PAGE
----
Necrotizing sialometaplasia is extremely rare, accounting for less than 1% of oral lesion biopsies [3]. The mean age of onset is 46 years, and the male:female ratio is 2.7:1 [4]. The disease is prevalent among the Caucasian race, with Caucasian:African American ratio of 5:1, according to Brannon [5]. In most cases (80%), the minor palatine salivary glands are affected. Although rarely, it can occur in the retromolar space, gingiva, lips, tongue, cheeks, and nasal cavity [1,6]. This disease can also affect the large salivary glands in more than 10% of the cases [3]. The etiopathogenesis of necrotizing sialometaplasia is unknown, but it is thought that the lesion develops as a result of previous ischemia in the salivary gland. In experimental models, disruption of the arterial blood supply to the salivary glands in rodents results in a NS-like histopathological picture. This disease is found in patients with sickle cell disease, Buerger's disease and Raynaud's phenomenon, which are all vasculopathies that predispose to ischemia. Other risk factors for the development of NS include: smoking (and alcohol consumption), use of cocaine and anabolic steroids, hot food, fellatio, traumatic vascular injury, and bulimia [7-9]. The synergistic action of NSAIDs and alcohol over a long period of time results in a change in the oral mucosa functions due to suppression of prostaglandin production and reduction in the blood supply to the minor salivary glands, which causes ischemic events [10]. The iatrogenic factors for the development of NS are the use of local infiltration anesthesia with an anesthetic with a higher concentration of correctives, intubation, bronchoscopy, local radiotherapy, as well as surgical procedures in the vicinity of the affected area [3,7,11,12], which, in the case described by us, had not been conducted for a period of more than 6 months. Senapati et al. [13] reported that NS is a manifestation of local vasculitis. It may be associated with other tumours, in particular Warthin's tumour, Abrisokov's tumour, lip cancer, rapidly growing malignant mesenchymal disease and salivary gland tumours. There is also a connection with previous upper respiratory tract diseases (chronic sinusitis and allergies) in the past few weeks. It is possible that ischemia is due to immune complexes, resembling the pathogenesis of erythema multiforme or benign trigeminal sensory neuropathy. In our case, levels of immune complexes in the body were elevated.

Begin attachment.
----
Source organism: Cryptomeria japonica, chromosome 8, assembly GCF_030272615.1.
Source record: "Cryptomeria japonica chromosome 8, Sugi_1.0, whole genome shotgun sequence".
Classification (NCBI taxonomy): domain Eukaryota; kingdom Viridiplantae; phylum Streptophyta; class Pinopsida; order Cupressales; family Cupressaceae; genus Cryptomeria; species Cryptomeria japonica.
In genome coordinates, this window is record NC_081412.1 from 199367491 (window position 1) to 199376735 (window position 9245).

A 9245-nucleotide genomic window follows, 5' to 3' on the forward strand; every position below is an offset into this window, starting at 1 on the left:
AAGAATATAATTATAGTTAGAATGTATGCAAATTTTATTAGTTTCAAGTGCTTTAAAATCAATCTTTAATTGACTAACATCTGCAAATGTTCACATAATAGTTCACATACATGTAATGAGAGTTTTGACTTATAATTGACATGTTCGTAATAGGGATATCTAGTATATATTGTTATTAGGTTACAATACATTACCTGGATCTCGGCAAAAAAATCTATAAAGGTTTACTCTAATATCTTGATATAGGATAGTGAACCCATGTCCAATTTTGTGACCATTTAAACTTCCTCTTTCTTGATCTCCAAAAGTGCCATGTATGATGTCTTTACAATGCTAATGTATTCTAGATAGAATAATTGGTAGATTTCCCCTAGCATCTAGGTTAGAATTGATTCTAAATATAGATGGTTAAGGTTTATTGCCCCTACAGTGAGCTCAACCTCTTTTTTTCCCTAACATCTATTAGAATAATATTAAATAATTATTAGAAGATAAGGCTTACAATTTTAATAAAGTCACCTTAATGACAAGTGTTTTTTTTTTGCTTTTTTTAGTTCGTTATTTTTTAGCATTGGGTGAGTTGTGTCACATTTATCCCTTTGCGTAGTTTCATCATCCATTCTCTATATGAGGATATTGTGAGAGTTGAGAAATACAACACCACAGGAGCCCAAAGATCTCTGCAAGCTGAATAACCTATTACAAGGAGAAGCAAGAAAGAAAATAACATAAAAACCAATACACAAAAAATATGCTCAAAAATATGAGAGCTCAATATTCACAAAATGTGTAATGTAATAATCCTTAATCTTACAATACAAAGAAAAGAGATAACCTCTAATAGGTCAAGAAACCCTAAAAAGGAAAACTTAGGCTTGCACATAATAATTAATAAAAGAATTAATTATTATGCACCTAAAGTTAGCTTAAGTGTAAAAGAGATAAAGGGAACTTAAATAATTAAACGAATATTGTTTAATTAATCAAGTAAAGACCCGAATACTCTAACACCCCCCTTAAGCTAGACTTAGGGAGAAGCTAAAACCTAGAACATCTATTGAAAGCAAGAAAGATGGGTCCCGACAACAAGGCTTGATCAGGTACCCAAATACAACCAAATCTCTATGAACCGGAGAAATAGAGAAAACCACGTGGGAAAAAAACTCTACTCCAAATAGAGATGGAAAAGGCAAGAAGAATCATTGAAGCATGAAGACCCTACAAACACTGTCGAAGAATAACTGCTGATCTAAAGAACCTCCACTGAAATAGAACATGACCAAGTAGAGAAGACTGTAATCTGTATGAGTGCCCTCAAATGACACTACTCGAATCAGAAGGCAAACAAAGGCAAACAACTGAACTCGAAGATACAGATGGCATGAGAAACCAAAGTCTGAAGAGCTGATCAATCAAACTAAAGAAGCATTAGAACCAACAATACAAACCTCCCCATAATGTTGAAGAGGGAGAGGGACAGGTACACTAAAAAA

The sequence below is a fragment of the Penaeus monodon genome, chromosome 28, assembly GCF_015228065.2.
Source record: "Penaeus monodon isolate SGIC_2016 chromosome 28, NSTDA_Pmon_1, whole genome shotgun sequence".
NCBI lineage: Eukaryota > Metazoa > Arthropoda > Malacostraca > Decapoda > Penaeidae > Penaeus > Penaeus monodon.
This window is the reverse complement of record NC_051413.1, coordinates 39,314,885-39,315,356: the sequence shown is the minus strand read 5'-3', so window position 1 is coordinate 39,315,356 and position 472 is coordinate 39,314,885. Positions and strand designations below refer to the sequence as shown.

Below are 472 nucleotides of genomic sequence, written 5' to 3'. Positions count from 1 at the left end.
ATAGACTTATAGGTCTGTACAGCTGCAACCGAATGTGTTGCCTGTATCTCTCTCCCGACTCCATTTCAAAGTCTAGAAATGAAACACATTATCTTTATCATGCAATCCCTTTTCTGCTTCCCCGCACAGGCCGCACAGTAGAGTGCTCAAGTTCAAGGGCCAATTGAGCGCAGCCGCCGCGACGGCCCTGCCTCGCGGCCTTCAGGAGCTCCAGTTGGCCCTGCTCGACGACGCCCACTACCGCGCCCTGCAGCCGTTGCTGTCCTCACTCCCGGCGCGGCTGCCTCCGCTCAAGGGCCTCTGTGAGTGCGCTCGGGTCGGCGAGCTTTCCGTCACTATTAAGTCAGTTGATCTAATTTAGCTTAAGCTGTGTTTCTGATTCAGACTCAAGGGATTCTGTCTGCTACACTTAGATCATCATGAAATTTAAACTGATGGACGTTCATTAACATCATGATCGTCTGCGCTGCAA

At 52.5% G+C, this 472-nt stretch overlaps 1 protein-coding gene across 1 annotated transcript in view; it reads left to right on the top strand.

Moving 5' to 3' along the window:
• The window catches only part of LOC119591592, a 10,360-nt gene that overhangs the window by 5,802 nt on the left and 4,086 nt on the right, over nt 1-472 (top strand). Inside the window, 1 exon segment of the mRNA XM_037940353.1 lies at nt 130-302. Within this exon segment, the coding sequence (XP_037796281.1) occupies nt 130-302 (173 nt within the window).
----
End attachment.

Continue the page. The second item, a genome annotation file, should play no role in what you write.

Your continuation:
Anneroth and Hansen described the following five clinical stages in the development of necrotizing sialometaplasia: infarction, sequestration, ulceration, repair and healing [6]. A subacute variant of this condition was also described in the literature. Histological features are ischemic lobular necrosis of seromucinous glands, with maintenance of intact lobular architecture, despite coagulative necrosis of the mucinous acini. Pale acinar outlines often persist, but the cell nuclei are hypochromatic or absent. Mucin extravasation into the adjacent tissues triggers an inflammatory reaction dominated by histiocytes and granulation tissue. Within the necrotic lobules, the inflammatory component is often minimal, but is usually found in the surrounding tissues. Although squamous metaplasia of ducts and acini is typical (which makes the diagnosis challenging due to its similarity to malignancies), the metaplastic cells have benign nuclear morphology, with minimal pleomorphism or hyperchromatism and few mitotic figures. Nests of squamous epithelium, which usually have smooth contours, occasionally may have an irregular outline.



Pseudoepitheliomatous hyperplasia, where the overlying or adjacent epithelium is markedly hyperplastic, together with extensive ductal metaplasia, may resemble malignant condition of the epithelium, which could be the reason for misdiagnosis and radical ablative surgery. It may be difficult to distinguish NS from squamous cell carcinoma, low-grade mucoepidermoid carcinoma and oncocytic tumours. Specific histopathological characteristics may have some relation to the “age” of the lesion at biopsy. Coagulative necrosis is more common in “new” lesions, whereas fibrosis and squamous metaplasia are typical of “older” lesions. In our case, biopsy was taken nearly 2 weeks after the onset of the first symptoms, and therefore the changes correspond to an “old” lesion. Management of this disease includes monitoring, use of topical antiseptics, and pain control until recovery [3]. In the presence of predisposing factors, their correction is necessary.


This work was supported with grants from the URPC, University of Benin, Benin City.